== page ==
Victoria University in Wellington has done the right thing, but for the wrong reasons, by banning three students (temporarily, alas) for burning a New Zealand flag on campus.
The students burnt the flag outside a campus bar on May 6 as part of an Anzac Day anti-war protest.
But they have not been punished for behaving disgracefully, or for insulting our flag, or for treason.
Nope. The buggers have been done for breaching safety rules.
The university has disenrolled flag burners Joel Cosgrove and Alistair Reith, and Ian Anderson, who filmed the protest, until the end of the first trimester on June 7 on the grounds they breached health and safety standards.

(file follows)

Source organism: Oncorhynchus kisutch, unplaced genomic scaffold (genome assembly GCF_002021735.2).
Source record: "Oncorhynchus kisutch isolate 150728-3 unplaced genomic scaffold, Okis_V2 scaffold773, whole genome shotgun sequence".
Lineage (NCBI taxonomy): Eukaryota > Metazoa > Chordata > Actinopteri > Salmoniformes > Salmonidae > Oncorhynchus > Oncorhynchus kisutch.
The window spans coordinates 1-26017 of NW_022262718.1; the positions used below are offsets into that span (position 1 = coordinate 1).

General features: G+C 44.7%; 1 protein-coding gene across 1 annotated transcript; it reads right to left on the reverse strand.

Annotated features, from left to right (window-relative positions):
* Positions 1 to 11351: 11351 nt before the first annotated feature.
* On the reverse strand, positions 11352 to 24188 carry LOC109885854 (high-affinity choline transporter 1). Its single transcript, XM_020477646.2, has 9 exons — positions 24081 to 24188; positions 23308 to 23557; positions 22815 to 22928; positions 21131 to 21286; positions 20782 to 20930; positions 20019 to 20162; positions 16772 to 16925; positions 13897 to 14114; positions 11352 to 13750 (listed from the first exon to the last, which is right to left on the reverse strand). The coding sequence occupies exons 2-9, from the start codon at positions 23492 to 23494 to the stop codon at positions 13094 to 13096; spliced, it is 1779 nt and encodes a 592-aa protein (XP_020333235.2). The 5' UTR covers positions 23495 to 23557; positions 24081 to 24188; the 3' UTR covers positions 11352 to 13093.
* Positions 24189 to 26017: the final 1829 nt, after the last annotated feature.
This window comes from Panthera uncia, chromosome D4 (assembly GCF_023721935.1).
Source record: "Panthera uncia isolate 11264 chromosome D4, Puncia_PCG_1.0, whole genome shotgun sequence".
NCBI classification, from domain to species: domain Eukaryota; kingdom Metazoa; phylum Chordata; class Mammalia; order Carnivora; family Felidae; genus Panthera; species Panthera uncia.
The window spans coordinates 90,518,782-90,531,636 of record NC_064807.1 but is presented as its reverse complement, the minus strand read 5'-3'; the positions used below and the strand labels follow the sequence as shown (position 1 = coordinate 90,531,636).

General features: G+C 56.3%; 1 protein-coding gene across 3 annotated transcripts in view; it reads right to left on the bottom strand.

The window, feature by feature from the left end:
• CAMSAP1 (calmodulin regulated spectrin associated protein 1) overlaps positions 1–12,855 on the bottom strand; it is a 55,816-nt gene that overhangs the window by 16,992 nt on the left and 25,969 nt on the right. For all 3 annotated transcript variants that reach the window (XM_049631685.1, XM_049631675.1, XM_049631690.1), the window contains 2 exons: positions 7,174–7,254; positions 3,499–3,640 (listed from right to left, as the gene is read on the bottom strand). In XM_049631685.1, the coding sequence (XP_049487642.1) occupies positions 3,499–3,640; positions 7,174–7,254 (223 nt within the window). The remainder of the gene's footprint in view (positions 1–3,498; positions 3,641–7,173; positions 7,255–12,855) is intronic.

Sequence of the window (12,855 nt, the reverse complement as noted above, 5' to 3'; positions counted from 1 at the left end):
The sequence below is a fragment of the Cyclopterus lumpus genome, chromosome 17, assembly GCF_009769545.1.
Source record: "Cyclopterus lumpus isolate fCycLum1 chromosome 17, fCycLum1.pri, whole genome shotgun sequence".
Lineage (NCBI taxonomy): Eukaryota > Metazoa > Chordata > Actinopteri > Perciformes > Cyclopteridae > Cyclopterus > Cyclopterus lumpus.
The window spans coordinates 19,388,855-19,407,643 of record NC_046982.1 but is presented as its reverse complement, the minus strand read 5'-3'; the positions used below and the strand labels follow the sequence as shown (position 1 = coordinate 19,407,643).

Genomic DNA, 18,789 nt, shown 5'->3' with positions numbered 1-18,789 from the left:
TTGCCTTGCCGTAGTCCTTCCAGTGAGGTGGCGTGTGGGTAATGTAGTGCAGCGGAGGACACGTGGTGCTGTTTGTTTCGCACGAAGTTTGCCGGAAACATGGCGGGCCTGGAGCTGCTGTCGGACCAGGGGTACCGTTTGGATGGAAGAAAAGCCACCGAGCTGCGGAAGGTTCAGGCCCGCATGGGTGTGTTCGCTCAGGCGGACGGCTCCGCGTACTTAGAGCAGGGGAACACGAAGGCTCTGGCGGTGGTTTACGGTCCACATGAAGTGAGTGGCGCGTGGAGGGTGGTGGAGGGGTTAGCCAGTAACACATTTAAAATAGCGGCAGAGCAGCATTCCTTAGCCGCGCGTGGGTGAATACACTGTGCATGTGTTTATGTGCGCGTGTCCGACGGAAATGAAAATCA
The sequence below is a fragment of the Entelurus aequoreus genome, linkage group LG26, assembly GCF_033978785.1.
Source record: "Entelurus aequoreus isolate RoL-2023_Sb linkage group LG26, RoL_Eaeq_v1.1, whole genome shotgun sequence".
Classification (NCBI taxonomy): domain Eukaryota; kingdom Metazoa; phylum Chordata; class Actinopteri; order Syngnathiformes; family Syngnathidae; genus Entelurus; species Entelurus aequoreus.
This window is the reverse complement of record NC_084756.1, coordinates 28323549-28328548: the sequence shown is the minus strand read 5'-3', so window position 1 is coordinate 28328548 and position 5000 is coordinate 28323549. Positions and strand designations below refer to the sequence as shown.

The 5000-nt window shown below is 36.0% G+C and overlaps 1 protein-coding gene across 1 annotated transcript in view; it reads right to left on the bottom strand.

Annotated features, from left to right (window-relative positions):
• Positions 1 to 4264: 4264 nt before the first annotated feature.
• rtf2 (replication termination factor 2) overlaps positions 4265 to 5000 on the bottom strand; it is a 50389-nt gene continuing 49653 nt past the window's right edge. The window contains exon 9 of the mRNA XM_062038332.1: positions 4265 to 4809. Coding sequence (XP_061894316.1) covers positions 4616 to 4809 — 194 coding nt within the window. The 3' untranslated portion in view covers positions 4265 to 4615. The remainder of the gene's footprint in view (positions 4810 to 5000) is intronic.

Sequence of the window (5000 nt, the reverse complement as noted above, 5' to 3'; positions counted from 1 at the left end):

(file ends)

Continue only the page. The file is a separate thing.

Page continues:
It also issued a written warning to Marika Pratley, who was there at the time, and banned all four from the Mount Street bar.
“These students have shown a disregard for the safety of others and of university property,” dean of humanities and social sciences Professor Deborah Willis said.
The students had set the New Zealand flag alight using an accelerant without warning anyone around them or having any means to put out the fire.
Whether the flag-burning endangered anyone is questionable. It happened outside in the rain, for starters, and anyone who doesn’t have the wits to get out of the way of a burning flag should not be at university.
Prof Willis accordingly is seriously testing Alf’s credulity when she warbles about the university’s statutory duty to provide a safe environment for all its students and employees.
Are the university authorities trying to tell us burning the flag on Anzac Day is okay so long as you warn everybody first and have the fire brigade on hand to douse the flames?